No longer just an equipment maker

EPIROC, the equipment maker formerly known as Atlas Copco, is not just changing its name. It no longer wants to be known as an equipment maker either.
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Per Lindberg (left) and Helena Hedblom

Sure it will still be turning out drills, loaders and trucks and the parts to keep them going.

However, newly minted CEO Dr Per Lindberg wants the company to be more than that.

He wants it to be a solutions provider rather than just an equipment maker.

"When the industry tends towards automation and this trend seems to be happening more quickly we have to move with it," Lindberg said.

"We need to be more a solutions provider than an equipment provider."

That means going into the information technology, management systems and data management realms as well as the equipment making one.

Epiroc already flagged this move in a way with its acquisition of a stake in mining data solutions provider Mobilaris and its cooperation agreement with Saab and its subsidiary Combitech to develop safe mining digitalisation solutions.

"The IT side of things is part of being a solutions provider," Lindberg said.

"We are an equipment provider as of now that is gradually moving into solutions.

"The solutions will differ depending on the customer.

"Rather than saying ‘here is a drill', it will be this is the problem we're going to solve for you.

"Part of it is equipment but part of it is also IT, management systems and maintenance."

Lindberg spent a week in Australia recently visiting the company's different operations ahead of the change the company is about to go through on April 24.

That is when Atlas Copco shareholders will decide whether the split that will separate Epiroc from the rest of Atlas Copco will go ahead.

Given Investor, the investment vehicle for the Wallenberg family, Atlas Copco's largest shareholder, has already give the deal its blessing, it is likely a foregone conclusion.

That will mean Epiroc will be the master of its own destiny. No more having to fight the four industrial divisions of Atlas Copco for resources. It can make the decisions it sees fit to suit its business as they need to be made.

Interestingly, while Lindberg is a mechanical engineer, he does not have a mining background.

What he does have is a particular set of skills, skills he has acquired over a long career in public company management that will be crucial to Epiroc when it splits away from Atlas Copco.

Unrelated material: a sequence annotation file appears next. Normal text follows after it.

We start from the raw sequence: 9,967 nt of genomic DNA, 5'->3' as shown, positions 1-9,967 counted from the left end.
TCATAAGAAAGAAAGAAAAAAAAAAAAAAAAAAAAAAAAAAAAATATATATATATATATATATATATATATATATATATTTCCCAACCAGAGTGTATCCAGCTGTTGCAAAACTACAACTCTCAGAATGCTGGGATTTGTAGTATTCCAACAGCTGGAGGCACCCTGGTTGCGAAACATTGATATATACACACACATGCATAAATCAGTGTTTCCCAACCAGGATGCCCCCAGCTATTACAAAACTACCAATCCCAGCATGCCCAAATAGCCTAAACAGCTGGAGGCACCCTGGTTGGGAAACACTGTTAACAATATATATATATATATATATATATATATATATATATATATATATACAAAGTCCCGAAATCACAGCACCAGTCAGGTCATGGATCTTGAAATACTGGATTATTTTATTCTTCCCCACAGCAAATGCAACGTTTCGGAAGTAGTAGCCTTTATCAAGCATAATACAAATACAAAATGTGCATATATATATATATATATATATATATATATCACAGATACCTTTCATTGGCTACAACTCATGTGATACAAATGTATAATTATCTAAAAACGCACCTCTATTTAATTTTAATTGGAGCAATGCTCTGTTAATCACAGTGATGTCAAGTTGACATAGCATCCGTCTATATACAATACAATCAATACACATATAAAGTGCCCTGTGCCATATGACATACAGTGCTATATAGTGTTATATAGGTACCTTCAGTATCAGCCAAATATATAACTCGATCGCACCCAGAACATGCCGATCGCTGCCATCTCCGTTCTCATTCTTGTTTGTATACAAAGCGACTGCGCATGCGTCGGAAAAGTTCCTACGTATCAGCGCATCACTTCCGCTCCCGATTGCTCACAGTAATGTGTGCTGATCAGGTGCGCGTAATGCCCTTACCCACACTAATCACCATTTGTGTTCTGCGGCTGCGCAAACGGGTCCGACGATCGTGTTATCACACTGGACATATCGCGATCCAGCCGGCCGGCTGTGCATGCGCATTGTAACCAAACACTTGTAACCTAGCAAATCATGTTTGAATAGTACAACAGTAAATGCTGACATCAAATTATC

Lindberg has able support on the mining side in the form of vice-president mining and infrastructure Helena Hedblom, who was previously the business area president mining and rock tools technique for Atlas Copco.

"The focus for us is to grow the business," Lindberg said.

"We have explicit strategies to do that but we're not going to disclose them too much.

"Me, being new to the company, this week confirmed we are thinking the right way. We just have to execute it now.

"Five years from now we'll certainly be bigger and more responsive to the changes."

Hedblom said the company needed to be a productivity partner with its customers.

"We have to be at the forefront of innovation," she said.

"We acquired a small share of Mobilaris. They have a solution for real-time asset positioning.

"That is a key component if you want to go to a fully autonomous fleet underground."

By assets, Hedblom means equipment and people.

She said customers could expect to see more of the sort of collaboration Epiroc had entered into with Saab Combitech in the future.

"Mining will benefit by bringing in technologies from other industries," Hedblom said.

Epiroc is working in parallel on the two key pushes for underground miners at the moment - automation and electrification.

It also plans to make its fleet management system equipment make agnostic.

"Most customers would like to have a mixed fleet," Lindberg said.

"If we don't do it [make an agnostic fleet management system] somebody else will."

Those customers are also starting to ask for that fleet to be battery powered, an area Epiroc, like other equipment makers, is focusing on.

Hedblom said the company was going ahead with transforming the fleet towards battery technology.

"The biggest gain from that is in ventilation," she said.

"The aim is to help customers achieve a fossil fuel-free mine environment in the future.

"We have started with the smallest machines and are working our way up.

"We're teaming up with the strongest players to bring in whatever new battery technologies there will be."

At the moment Epiroc is focusing on lithium-ion batteries but it is watching other battery chemistries as they emerge.

Hedblom said battery technology was a sustainability issue for the mining industry. 

It allows miners to move away from diesel and all the issues that come with that.

The steps towards electrification can be beneficial too.

"If you take the equipment that has not been transformed to run on batteries, all product programs have targets to be more energy efficient," Hedblom said.